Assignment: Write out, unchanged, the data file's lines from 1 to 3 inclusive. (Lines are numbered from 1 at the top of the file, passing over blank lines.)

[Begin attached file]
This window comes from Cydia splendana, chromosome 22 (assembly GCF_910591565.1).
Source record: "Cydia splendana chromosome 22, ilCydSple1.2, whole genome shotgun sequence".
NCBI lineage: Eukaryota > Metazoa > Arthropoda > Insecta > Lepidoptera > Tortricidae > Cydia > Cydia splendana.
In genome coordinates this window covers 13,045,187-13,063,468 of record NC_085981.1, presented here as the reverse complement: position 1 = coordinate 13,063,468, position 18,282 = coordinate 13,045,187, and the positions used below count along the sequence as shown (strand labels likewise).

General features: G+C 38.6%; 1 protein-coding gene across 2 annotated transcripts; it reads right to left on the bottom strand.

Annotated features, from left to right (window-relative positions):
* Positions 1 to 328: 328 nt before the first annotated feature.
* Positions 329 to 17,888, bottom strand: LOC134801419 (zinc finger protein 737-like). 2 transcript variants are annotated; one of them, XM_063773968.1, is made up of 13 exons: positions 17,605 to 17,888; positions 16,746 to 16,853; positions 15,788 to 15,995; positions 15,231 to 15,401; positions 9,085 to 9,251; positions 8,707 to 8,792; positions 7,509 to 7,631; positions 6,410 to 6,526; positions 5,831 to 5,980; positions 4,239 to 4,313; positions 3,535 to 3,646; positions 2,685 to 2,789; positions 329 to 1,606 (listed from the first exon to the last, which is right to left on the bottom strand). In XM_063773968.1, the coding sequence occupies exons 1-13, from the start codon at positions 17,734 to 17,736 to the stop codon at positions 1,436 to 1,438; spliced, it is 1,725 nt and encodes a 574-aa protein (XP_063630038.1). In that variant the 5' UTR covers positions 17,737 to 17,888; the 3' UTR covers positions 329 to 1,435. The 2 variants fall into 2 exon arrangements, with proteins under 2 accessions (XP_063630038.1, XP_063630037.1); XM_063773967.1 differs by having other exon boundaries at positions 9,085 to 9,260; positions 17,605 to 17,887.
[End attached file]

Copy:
This window comes from Cydia splendana, chromosome 22 (assembly GCF_910591565.1).
Source record: "Cydia splendana chromosome 22, ilCydSple1.2, whole genome shotgun sequence".
NCBI lineage: Eukaryota > Metazoa > Arthropoda > Insecta > Lepidoptera > Tortricidae > Cydia > Cydia splendana.